Schofield identifies two key moments in the last decade that have significantly impacted Cape Town’s viability as a business hub. One was Cape Town’s tenure as World Design Capital in 2014. “It got creative people excited, and those people supported a mass drive, a coming together of different communities that we are still feeling,” he says. But before that, it was the FIFA World Cup in 2010, which exposed the city to a lot of foreigners. “A lot of people who came for the soccer spent time in Cape Town and stayed behind.”
One Jo’burg-bred Cape Town-based entrepreneur who sings the city’s praises is Shaun Williams, who works at the V&A Waterfront’s Workshop17, a buzzing co-working space with great views through vast windows across the city towards Table Mountain. Gorgeous views aside, Williams says he’s noticed Cape Town “quickly becoming an alternative to the Silicon Valleys of the world.”
“I think this city has a big future, especially in the tech space,” he says, calling it “the biggest and best start-up city in Africa, with the ability to attract the biggest investors, and the best talent and infrastructure.”
Williams, who runs one business in the rapidly-evolving YouTube space, while looking after a start-up marketing agency, says that “the greatest added value of starting a business in Cape Town is the work-life balance and concomitant decrease in stress.” Plus, he says he’s “been struck by the relative ease of networking, particularly within the start-up and tech scenes.” Williams believes that fast-paced Jo’burg has yet to foster the same sense of community for young businesses.
Schofield adds that there’s a spirit of openness towards original ideas. “Cape Town is very open to people trying new stuff and people do not judge as much based on how much capital you have in the bank,” he says. “Jo’burg’s more about how much money has been made, so it’s a much harsher environment. In Cape Town, there’s space for wackier ideas to come through.”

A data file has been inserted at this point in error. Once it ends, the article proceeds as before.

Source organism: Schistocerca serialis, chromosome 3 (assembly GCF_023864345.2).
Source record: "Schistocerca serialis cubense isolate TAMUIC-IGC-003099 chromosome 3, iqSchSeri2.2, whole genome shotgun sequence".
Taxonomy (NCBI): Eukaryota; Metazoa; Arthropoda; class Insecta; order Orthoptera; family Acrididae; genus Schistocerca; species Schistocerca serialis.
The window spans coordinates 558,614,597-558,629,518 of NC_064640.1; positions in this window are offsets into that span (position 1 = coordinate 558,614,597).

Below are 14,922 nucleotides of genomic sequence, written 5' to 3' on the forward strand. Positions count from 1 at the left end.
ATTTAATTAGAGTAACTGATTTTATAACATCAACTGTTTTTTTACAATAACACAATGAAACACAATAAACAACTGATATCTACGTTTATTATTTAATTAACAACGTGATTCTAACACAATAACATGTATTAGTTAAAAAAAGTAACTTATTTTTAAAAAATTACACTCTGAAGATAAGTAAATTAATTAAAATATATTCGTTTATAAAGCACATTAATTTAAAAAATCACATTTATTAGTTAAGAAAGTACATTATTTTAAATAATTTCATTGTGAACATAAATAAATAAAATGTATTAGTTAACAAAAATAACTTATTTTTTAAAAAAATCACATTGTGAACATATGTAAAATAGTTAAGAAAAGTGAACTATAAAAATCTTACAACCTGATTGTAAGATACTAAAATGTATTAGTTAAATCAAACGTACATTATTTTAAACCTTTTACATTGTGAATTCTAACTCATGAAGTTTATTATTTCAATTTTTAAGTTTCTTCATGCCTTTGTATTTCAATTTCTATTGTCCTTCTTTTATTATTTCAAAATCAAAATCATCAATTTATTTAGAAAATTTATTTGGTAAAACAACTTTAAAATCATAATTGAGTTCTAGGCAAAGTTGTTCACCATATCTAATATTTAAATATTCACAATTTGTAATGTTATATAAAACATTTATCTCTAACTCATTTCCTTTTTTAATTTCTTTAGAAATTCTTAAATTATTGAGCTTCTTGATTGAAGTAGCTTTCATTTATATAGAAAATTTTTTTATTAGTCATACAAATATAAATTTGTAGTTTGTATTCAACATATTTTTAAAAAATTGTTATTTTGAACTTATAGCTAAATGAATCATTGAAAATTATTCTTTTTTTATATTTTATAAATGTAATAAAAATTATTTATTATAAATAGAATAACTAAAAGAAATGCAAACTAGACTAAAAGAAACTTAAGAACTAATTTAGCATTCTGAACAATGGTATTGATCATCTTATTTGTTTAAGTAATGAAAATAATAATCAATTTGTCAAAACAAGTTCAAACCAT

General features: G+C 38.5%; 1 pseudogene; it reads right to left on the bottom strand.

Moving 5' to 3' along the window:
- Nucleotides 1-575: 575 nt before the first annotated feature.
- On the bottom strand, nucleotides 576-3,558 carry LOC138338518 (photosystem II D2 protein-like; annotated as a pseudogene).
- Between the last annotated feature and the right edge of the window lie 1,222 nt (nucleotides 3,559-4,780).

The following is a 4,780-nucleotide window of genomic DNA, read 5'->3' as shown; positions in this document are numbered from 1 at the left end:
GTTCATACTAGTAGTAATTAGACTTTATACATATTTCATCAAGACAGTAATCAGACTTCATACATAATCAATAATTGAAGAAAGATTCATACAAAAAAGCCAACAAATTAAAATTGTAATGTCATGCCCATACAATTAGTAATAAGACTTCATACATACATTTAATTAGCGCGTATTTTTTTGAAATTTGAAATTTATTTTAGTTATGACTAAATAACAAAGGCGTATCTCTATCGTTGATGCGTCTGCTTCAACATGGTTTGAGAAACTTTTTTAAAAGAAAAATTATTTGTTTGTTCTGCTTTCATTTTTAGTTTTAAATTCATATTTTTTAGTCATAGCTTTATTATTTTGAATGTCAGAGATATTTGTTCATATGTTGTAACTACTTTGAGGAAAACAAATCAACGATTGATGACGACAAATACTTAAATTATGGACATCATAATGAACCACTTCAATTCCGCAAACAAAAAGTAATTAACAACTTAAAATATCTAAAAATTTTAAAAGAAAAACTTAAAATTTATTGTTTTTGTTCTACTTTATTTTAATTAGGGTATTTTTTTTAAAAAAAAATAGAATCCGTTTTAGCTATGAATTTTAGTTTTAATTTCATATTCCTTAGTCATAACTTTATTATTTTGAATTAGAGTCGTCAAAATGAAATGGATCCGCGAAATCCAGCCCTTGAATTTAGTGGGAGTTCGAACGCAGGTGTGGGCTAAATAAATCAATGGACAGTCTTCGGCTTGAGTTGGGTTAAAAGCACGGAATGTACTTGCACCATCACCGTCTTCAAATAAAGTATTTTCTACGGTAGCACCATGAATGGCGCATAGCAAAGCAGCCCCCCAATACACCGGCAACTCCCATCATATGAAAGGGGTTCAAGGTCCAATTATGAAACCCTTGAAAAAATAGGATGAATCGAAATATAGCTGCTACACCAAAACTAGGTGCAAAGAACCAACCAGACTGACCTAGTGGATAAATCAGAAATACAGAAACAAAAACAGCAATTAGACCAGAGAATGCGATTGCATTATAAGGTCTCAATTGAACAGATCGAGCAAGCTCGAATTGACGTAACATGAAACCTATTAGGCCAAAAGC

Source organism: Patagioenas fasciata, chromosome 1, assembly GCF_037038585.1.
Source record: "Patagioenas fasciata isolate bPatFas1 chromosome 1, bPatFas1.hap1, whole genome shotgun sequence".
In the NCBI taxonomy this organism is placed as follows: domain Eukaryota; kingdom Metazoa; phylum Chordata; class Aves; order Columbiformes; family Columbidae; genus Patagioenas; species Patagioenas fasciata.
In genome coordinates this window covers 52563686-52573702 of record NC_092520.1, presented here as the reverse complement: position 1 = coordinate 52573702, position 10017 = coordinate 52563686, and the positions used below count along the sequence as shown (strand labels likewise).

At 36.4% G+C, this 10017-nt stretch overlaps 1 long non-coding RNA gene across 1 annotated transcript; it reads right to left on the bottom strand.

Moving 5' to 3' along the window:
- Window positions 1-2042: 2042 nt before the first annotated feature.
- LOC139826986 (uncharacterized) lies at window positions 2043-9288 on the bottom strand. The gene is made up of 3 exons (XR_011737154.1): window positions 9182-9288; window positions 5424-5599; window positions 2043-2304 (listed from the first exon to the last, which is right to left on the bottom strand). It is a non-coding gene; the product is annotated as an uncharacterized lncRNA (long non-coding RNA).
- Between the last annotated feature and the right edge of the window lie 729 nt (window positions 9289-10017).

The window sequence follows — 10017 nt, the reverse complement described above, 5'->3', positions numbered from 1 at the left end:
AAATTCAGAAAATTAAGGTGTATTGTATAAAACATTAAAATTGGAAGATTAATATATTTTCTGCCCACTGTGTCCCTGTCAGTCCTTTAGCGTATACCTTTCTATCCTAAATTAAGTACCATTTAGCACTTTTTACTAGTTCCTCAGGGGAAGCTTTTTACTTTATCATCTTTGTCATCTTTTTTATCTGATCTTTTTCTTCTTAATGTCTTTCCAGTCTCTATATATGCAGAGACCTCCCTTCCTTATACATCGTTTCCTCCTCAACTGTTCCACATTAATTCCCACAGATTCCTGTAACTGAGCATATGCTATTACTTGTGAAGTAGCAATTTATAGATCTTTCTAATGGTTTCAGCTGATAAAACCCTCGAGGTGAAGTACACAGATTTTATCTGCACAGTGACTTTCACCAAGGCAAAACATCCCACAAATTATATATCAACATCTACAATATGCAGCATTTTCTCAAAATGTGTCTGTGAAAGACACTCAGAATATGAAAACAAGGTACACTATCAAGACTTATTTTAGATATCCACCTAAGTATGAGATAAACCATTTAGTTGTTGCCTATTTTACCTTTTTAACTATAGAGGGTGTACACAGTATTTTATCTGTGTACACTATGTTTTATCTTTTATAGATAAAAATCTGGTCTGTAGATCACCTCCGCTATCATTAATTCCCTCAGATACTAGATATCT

There is more to it than a tolerance for crazy ideas, though. An added advantage is that it’s reckoned to be 54% cheaper to live here than in London. And while Capetonians complain bitterly about property prices, rentals are about 25% of those in San Francisco.
Lianne du Toit, who is business network director for global entrepreneurship organisation YPO, says many international entities are trying to find ties with the city. This, she says, has much to do with the city’s allure as a leisure destination. “A lot of people with money, ex-bankers and the like, come on holiday and then want to invest money here because they want to set up their lifestyle here.”
Consequently, plenty of organisations are building bridges in order to foster foreign investment. In April, France’s start-up movement La French Tech launched a Cape Town hub.
Du Toit says that while the lifestyle is often the drawcard, the city has other advantages linked to entrepreneurship’s driving ethos. “I feel like things – such as our amazing food culture – start here quicker; they happen here first, and then travel to other parts of the country.”
Du Toit emphasises that entrepreneurship isn’t restricted to the city’s privileged enclaves, either. She says the city’s unique economic dichotomy is being addressed by start-up incubators set up in disadvantaged communities. “The city is full of very intimate, personal stories of innovation. Here, an entrepreneur is also the man who, upon realising that his grandmother couldn’t access her prescription medicines, developed a delivery bike service to distribute medication to people in townships.”
“We’re dealing with the very real hard realities of a very unequal society,” says Schofield, who believes Cape Town’s peculiar set of challenges has fostered resilience. “This city is not vanilla. As much as it’s open to letting new things happen, it’s also gritty. It’s hard. For hundreds of years, this was called ‘The Cape of Storms’, and it’s exactly that. But when you’re in an environment that has storms, the result is change.”
For entrepreneurs and future business leaders willing to weather the storm, it may just be worth putting up with the good life – even if the wait for success stretches well beyond nine months.